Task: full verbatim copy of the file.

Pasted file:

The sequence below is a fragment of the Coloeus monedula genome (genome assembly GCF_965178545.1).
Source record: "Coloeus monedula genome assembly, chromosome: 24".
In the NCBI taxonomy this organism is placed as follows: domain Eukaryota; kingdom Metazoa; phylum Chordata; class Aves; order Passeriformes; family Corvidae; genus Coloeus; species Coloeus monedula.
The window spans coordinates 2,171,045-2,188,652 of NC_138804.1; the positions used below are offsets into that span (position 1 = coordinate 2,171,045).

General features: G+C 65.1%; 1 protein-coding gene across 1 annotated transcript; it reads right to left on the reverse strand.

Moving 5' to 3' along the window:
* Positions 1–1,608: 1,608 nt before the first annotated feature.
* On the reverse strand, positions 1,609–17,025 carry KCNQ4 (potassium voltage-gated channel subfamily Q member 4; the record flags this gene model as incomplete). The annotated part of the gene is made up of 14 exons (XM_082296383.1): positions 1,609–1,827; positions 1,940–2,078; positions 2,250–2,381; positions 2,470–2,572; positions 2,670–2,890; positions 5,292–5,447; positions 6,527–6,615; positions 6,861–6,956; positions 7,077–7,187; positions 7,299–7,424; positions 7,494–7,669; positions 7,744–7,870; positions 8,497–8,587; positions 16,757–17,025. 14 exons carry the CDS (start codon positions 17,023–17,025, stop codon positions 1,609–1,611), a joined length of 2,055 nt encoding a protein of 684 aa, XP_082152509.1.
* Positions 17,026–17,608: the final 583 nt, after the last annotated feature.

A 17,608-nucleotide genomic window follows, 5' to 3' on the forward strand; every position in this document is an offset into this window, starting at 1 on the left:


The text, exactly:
The sequence below is a fragment of the Coloeus monedula genome (genome assembly GCF_965178545.1).
Source record: "Coloeus monedula genome assembly, chromosome: 24".
In the NCBI taxonomy this organism is placed as follows: domain Eukaryota; kingdom Metazoa; phylum Chordata; class Aves; order Passeriformes; family Corvidae; genus Coloeus; species Coloeus monedula.
The window spans coordinates 2,171,045-2,188,652 of NC_138804.1; the positions used below are offsets into that span (position 1 = coordinate 2,171,045).

General features: G+C 65.1%; 1 protein-coding gene across 1 annotated transcript; it reads right to left on the reverse strand.

Moving 5' to 3' along the window:
* Positions 1–1,608: 1,608 nt before the first annotated feature.
* On the reverse strand, positions 1,609–17,025 carry KCNQ4 (potassium voltage-gated channel subfamily Q member 4; the record flags this gene model as incomplete). The annotated part of the gene is made up of 14 exons (XM_082296383.1): positions 1,609–1,827; positions 1,940–2,078; positions 2,250–2,381; positions 2,470–2,572; positions 2,670–2,890; positions 5,292–5,447; positions 6,527–6,615; positions 6,861–6,956; positions 7,077–7,187; positions 7,299–7,424; positions 7,494–7,669; positions 7,744–7,870; positions 8,497–8,587; positions 16,757–17,025. 14 exons carry the CDS (start codon positions 17,023–17,025, stop codon positions 1,609–1,611), a joined length of 2,055 nt encoding a protein of 684 aa, XP_082152509.1.
* Positions 17,026–17,608: the final 583 nt, after the last annotated feature.

A 17,608-nucleotide genomic window follows, 5' to 3' on the forward strand; every position in this document is an offset into this window, starting at 1 on the left: